Several years ago, I was attending an academic conference with a group of colleagues from Toronto. As we gathered one evening for dinner, a male friend observed that the women in attendance were “so lucky” that we “got to” have so many different options for how we could dress for potential events, whereas men were sadly restricted to the uninspiring “business casual” option of blazer and slacks. Unsurprisingly, the women in the group quickly assured him that this state of affairs was not a gift to us, but a deeply sexist social structure which invariably guaranteed we would somehow be inappropriately dressed for any event we attend. Fortunately, the man in question is (still) a very good friend with a good sense of humor, so he took our outrage in stride and appreciated why his observation might have been a touch oblivious with respect to the lived experience of the women in his acquaintance.
I recalled that conversation last night as I (for some reason) watched the 88th Annual Academy Awards. It is no secret that for two years now the Oscars have come under criticism for the omission of black actors and filmmakers from nominations. Host Chris Rock did not disappoint when he confronted the #OscarsSoWhite movement head-on in his opening monologue. Honestly, I’m not sure what was more entertaining — Rock’s monologue itself or the awkward laughter from the audience as they were forced to confront some uncomfortable truths about the ingrained racism of the film industry. Perhaps most brilliant was Chris Rock’s articulation of what he dubbed “sorority racism”:
But here’s the real question. The real question everybody wants to know, everybody wants to know in the world is: Is Hollywood racist? Is Hollywood racist? … Is it burning-cross racist? No. Is it fetch-me-some-lemonade racist? No. No, no, no …
… Is Hollywood racist? You’re d*** right Hollywood is racist. But it ain’t that racist that you’ve grown accustomed to. Hollywood is sorority racist.
It’s like, “We like you Rhonda, but you’re not a Kappa.”
This is an excellent observation of the deeply systemic racism that continues to exist even in the “nice” corners of the world, as Rock describes in his monologue. The corners of the world which are happily progressive and liberal, yet still poisoned from the toxic well of White Supremacy that has been the consistent undercurrent in our nation’s history. We all agree that overt discrimination should be illegal, but we remain uncomfortable seeing people of color in iconic roles or positions of authority. As Lupita Nyong’o recently observed, this type of insidious racism is harder to fight because it is a “battle of the mind,” not a legal battle.
So as honest, and as necessary, as Rock’s observations on the racial dynamics in Hollywood may have been, it nevertheless angered me to see him miss the mark so completely on Hollywood sexism. Even as he skewered the marginalization of black actors, Rock made an entirely unnecessary crack at “not being invited” to Rihanna’s panties–effectively reminding the incredibly accomplished performer that she remains little more than a sex object. Even more troubling to me, though, were the closing lines of his monologue when he took issues with another popular Oscars hashtag, Amy Poehler’s infamous #AskHerMore campaign. The movement challenges Red Carpet reporters to ask women questions about their acting craft or the characters they have chosen to portray, not about their appearance. Observing that “men all wear the same thing,” Rock brushed off the movement with the crack that “not everything is racist, not everything is sexist”:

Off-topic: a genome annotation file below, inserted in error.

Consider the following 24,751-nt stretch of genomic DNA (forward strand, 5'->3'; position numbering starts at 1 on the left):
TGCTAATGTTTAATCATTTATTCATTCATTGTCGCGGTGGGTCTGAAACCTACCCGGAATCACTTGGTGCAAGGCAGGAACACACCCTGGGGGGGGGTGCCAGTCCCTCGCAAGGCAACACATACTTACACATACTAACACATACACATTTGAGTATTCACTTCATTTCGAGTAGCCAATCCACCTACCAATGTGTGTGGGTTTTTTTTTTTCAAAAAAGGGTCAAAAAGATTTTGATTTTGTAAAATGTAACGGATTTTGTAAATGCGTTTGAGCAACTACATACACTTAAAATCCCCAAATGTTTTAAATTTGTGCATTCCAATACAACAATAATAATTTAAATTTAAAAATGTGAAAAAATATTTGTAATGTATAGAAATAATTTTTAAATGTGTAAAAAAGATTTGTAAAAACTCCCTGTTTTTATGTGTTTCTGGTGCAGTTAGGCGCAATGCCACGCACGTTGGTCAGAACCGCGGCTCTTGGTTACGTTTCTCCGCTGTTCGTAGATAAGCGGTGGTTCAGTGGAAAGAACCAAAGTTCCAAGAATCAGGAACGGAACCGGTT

There’s this whole thing, “Ask her more. You have to ask her more.” You know it’s like, You ask the men more. Everything’s not sexism, everything’s not racism.
They ask the men more because the men are all wearing the same outfits, O.K.? Every guy in there is wearing the exact same thing.
You know, every guy there might be wearing the same thing — because they know they will not be held up to public scrutiny by the media like every woman who has the audacity to set foot on a red carpet. It’s true no public figure will get it right on every issue all the time. And, honestly, I wasn’t looking for Chris Rock to take up the feminist cause in his monologue. The issue of racism in Hollywood is one that needs to be confronted without a bunch of white women (like myself) jumping in and saying “Look at me!” But the fact remains Rock DID address the issue. He, as a man, perpetuated in the same sort of systemic oppression he was calling out in his monologue. Yet, maybe in so doing he provided the perfect example of how all of us are complicit in so many varied forms of oppression. We must indeed always be vigilant regarding how we can support those struggles which are not our own and be open to correction when we inevitably fail.